Ontario Premier Dalton McGuinty has said his government doesn’t want to punish big tobacco and warned there’s “considerable doubt” about the likely success of a lawsuit.

Tobacco Bill Targets Use By Teens

By MICHAEL RISPOLI • Gannett State Bureau • March 14, 2008

TRENTON — Teenagers less than 19 years old would be banned from smoking in public under a bill passed by the Assembly on Thursday.

Last session, lawmakers raised the legal age to buy tobacco products in New Jersey to 19 but hadn’t passed a law prohibiting teens from smoking in public.

Assemblyman Fred Scalera, D-Essex, said the bill would bring tobacco laws in line with alcohol laws that making underage possession illegal.

Currently, Scalera said, “A 10-year-old could be walking down the street, smoking a cigarette, waving to a police officer, and the officer would not be able to do anything.”

The bill, which passed 53 to 20, with three abstentions, would issue a written warning and parental notification for first time offenders. A second offense would require 25 hours of community service and participation in a smoking education program, and subsequent offense would require 50 hours of community service and a $75 fine.

The bill is targeted to curb high schoolers from smoking. Nearly 23 percent of high school students are cigarette smokers, according to the U.S. Centers for Disease Control. The U.S. Health and Human services estimates more than 3 million American children under 18 consume more than 947 million packs of cigarettes combined every year.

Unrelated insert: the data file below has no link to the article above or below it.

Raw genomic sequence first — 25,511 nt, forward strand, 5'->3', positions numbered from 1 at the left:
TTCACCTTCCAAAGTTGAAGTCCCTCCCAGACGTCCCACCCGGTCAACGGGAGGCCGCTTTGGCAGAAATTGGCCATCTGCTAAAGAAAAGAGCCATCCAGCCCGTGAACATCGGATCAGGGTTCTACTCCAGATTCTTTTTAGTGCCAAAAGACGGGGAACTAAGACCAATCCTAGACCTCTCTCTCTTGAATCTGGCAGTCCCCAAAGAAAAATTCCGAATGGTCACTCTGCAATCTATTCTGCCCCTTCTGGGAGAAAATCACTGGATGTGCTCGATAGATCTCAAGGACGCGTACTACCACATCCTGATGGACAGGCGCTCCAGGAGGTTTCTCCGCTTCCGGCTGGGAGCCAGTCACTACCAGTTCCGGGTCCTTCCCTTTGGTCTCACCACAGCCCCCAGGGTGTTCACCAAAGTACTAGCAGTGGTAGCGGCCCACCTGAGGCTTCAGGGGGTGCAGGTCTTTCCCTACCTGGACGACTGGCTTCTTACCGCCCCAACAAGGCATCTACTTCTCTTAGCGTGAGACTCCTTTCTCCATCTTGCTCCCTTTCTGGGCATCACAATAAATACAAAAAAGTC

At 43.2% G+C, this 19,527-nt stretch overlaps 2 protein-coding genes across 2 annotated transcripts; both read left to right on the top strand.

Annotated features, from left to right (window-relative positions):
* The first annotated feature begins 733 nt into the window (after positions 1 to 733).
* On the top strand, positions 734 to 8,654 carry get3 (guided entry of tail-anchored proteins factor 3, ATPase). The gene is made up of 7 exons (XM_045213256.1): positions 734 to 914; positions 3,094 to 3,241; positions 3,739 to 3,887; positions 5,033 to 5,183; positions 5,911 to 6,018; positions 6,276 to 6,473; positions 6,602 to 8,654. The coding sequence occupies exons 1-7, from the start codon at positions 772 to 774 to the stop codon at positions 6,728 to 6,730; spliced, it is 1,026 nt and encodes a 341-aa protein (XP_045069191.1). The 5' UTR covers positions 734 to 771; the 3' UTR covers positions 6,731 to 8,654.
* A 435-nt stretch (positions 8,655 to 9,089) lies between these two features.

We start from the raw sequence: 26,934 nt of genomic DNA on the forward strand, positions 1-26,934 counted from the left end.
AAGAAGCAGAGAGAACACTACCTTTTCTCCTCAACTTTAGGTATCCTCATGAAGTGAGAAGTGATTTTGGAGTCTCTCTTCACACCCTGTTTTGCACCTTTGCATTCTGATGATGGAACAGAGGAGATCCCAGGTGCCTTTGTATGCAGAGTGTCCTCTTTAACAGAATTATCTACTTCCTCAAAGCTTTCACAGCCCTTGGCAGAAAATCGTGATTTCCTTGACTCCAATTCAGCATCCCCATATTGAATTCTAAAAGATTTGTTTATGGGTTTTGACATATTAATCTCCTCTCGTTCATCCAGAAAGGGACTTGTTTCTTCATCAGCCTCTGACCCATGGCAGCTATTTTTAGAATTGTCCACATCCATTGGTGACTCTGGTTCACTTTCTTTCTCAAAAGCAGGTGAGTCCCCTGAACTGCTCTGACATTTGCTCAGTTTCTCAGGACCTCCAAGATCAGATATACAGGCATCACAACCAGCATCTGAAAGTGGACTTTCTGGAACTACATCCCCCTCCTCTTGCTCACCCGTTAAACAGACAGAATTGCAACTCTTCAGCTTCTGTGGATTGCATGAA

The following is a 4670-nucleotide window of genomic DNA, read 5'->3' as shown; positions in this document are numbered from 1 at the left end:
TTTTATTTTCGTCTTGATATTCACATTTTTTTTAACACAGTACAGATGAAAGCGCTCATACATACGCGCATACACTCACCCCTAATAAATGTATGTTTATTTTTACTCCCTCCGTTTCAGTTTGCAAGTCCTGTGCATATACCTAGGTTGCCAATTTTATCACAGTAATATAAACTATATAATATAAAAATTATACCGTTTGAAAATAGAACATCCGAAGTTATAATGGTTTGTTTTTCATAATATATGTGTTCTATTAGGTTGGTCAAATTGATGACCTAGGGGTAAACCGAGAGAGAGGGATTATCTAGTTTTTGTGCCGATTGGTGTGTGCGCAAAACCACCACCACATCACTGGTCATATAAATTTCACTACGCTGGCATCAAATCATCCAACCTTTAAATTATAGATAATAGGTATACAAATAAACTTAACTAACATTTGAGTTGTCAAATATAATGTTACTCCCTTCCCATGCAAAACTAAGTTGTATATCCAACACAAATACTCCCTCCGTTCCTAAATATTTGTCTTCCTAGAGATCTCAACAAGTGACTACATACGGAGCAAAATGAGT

Assemblyman Scott Rudder, R-Burlington, tried to amend the bill to exclude 18-year-olds in the military, but his motion was shot down.

More than a dozen students from Nutley High School who came up with the bill in their Advanced Placement government class were present for the vote and received applause for their efforts.

“It’s pretty crazy,” said Rose Stoffers, 17. “I never though I’d be involved in something like this.”

Stoffers said it felt good to be a part of something that is going to positively affect upcoming generations.

Seven hundred students from Nutley High School signed a petition in support of the legislation, which began as a class project.

A Senate version of the bill is in committee, and likely would not be acted upon until the late spring.

The Assembly also passed a bill that would allow state psychiatric hospitals to ban smoking if they offer a cessation program. The Senate passed that legislation, which now heads to Gov. Jon S. Corzine for consideration.

Tobacco Industry Needs To Answer To FDA

3/14/2008 2:30:00 AM – LETTER 03.14.2008

Dear Editor,

Even though tobacco use is the leading preventable cause of death in the United States, currently no government agency has oversight over the manufacturing and marketing of tobacco products. Tobacco companies are free to add whatever ingredients they want, even if it makes products more attractive to kids, more addictive or even more deadly.